Objectives: Given the efficacy and safety of recombinant human activated protein C (rhAPC) in the systemic inflammatory response syndrome, this study was designed to review the evidence for a role for APC in the pathogenesis of preeclampsia. Preeclampsia is a proinflammatory and procoagulant state, and it is a pregnancy-specific condition that mimics the systemic inflammatory response syndrome. rhAPC reduces mortality in patients with systemic inflammatory response syndrome and could potentially have a role as disease-modifying therapy in preeclampsia. To determine which patients would be offered rhAPC, the literature pertaining to fetal/neonatal outcomes for preeclampsia remote from term, transplacental transport of protein C, and pregnancy experience with the compound were reviewed.
Data Sources: MEDLINE, review papers, hand searches of relevant nonindexed journals, and the bibliographies of relevant textbooks and articles reviewed.
Study Selection: Randomized controlled trials were considered to provide the best quality of clinical data. Case-control series were considered over uncontrolled data. Some data were not available in the published literature (e.g., neonatal outcomes at various gestational ages and birthweights after a hypertensive pregnancy; and transplacental transfer of protein C), and these data were determined by us.
Data Extraction: Data were extracted by systematic review onto data collection sheets. Because of the quality of the data, this review is primarily qualitative.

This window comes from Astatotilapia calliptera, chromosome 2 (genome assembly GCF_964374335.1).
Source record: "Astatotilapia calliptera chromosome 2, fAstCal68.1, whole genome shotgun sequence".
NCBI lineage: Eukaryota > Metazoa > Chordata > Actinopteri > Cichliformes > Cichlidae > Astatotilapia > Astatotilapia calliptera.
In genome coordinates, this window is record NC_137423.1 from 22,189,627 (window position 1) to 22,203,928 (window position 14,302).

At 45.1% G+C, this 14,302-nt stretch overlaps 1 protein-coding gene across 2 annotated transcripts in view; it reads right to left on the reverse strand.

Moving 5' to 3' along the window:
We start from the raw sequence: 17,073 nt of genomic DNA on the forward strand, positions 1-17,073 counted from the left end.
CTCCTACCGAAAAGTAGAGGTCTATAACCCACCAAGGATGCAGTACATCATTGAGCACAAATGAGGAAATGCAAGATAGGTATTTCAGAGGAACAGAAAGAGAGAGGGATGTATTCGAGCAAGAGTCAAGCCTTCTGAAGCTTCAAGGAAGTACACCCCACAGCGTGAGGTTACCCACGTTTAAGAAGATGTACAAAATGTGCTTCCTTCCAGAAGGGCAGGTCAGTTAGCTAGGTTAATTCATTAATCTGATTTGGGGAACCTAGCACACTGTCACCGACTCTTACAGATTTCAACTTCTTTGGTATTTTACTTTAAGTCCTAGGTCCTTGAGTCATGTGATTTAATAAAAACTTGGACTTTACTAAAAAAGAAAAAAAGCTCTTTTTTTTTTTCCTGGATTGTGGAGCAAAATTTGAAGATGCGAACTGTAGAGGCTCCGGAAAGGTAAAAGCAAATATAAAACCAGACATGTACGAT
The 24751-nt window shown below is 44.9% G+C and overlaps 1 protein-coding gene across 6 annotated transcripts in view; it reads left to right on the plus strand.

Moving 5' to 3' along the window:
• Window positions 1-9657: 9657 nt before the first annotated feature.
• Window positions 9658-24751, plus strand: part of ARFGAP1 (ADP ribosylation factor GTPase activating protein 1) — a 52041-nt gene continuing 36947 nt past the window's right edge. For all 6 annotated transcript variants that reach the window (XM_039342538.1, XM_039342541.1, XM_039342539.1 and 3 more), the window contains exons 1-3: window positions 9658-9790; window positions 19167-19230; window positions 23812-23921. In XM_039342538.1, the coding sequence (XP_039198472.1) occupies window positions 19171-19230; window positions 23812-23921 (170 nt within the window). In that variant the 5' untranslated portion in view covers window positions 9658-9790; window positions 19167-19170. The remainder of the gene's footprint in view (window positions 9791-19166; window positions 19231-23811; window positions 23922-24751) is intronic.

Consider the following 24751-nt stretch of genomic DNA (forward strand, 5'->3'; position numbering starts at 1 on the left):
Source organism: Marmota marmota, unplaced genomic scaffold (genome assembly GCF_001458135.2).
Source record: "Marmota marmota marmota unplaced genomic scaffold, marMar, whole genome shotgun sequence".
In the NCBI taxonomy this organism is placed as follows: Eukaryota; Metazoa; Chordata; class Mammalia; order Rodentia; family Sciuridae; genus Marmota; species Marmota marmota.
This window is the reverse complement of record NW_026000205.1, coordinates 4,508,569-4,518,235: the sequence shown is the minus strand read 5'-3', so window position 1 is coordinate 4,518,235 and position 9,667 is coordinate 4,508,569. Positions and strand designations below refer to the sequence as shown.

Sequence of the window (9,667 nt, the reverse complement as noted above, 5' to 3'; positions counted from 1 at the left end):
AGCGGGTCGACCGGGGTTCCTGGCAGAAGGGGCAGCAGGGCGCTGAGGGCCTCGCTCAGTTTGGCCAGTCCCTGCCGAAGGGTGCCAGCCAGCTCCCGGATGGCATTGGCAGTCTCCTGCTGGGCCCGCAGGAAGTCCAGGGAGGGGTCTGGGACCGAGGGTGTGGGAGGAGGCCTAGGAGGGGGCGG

Data Synthesis: APC levels fall during normal gestation, returning to normal values by 6 wks postpartum. Limited data suggest that early onset preeclampsia is a state of further, and inappropriate, reduction in APC. Preeclampsia resembles systemic inflammatory response syndrome in this regard. After hypertensive pregnancies, neonates have a 50% chance of intact survival if delivered after 27 + 0 wks of gestation with a birthweight of >600 g. It would seem ethical to offer women with preeclampsia with <50% chance of intact perinatal survival novel and potentially disease-modifying therapy such as rhAPC, especially as there is no transplacental transfer of protein C. Limited evidence would support the use of rhAPC in women with severe postpartum preeclampsia.
Conclusions: Sufficient data exist to support the use of rhAPC in phase II clinical studies for women with either early onset preeclampsia or severe or deteriorating postpartum disease.